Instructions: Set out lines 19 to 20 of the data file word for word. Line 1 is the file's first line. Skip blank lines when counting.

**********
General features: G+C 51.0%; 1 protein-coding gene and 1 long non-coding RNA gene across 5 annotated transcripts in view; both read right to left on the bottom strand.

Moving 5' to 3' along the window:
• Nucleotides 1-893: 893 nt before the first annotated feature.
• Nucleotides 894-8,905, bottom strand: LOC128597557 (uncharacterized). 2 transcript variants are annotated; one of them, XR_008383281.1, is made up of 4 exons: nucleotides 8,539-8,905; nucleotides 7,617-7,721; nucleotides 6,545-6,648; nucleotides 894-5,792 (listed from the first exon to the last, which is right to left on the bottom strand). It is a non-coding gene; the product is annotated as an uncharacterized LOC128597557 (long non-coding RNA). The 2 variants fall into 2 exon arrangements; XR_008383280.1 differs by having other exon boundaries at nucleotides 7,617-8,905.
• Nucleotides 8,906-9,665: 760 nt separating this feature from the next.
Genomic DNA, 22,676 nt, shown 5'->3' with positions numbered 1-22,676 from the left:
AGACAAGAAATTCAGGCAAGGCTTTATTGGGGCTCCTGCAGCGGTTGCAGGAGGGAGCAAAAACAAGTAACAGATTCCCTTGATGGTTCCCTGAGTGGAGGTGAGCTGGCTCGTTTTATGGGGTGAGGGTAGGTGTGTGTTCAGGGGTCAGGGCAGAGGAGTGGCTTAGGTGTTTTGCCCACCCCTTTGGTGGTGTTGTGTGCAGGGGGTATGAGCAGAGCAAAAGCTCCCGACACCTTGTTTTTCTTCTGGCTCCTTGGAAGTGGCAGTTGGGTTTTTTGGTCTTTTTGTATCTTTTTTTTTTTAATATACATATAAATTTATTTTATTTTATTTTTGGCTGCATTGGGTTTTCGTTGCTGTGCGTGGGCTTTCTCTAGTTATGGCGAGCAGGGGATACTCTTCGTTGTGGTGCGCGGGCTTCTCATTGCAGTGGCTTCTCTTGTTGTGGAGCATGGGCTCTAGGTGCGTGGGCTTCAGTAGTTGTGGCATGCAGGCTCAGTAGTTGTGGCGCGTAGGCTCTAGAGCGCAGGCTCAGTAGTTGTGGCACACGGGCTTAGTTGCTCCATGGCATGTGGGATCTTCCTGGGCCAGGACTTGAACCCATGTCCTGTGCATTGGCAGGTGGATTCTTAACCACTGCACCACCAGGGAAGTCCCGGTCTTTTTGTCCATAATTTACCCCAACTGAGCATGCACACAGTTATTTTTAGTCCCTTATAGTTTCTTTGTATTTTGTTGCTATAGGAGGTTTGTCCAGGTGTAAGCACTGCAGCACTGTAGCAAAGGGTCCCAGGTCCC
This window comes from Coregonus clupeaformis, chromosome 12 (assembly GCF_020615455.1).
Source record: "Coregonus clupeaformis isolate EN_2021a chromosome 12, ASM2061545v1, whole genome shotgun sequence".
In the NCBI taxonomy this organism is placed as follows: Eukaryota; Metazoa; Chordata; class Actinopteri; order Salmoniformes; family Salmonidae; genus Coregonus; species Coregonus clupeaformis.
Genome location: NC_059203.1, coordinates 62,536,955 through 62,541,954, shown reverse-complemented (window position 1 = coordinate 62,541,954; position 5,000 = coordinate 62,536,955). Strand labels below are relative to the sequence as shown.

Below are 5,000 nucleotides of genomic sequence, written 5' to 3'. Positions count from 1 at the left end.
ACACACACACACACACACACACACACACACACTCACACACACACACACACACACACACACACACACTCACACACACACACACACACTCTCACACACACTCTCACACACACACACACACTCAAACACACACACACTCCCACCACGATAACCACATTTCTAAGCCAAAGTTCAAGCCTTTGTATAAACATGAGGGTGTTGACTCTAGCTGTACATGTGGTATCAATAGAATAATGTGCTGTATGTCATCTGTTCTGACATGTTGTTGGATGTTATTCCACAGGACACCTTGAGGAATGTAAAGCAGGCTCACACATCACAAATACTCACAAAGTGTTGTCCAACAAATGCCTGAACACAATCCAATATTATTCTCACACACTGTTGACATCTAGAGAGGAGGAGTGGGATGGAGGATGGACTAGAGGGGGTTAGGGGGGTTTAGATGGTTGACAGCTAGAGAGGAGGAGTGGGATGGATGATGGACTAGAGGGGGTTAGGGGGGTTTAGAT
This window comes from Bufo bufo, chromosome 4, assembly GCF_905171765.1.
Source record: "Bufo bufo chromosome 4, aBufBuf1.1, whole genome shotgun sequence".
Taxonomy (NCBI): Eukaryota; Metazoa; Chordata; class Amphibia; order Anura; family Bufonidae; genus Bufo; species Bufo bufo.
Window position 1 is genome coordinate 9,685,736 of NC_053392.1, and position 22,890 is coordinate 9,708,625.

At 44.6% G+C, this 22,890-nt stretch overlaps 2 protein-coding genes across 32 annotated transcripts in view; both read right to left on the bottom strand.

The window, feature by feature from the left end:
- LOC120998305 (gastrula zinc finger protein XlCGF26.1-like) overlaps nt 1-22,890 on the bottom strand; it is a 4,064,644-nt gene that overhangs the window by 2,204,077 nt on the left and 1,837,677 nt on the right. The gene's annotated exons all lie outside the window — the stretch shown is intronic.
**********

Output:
The window, feature by feature from the left end:
- LOC120998305 (gastrula zinc finger protein XlCGF26.1-like) overlaps nt 1-22,890 on the bottom strand; it is a 4,064,644-nt gene that overhangs the window by 2,204,077 nt on the left and 1,837,677 nt on the right. The gene's annotated exons all lie outside the window — the stretch shown is intronic.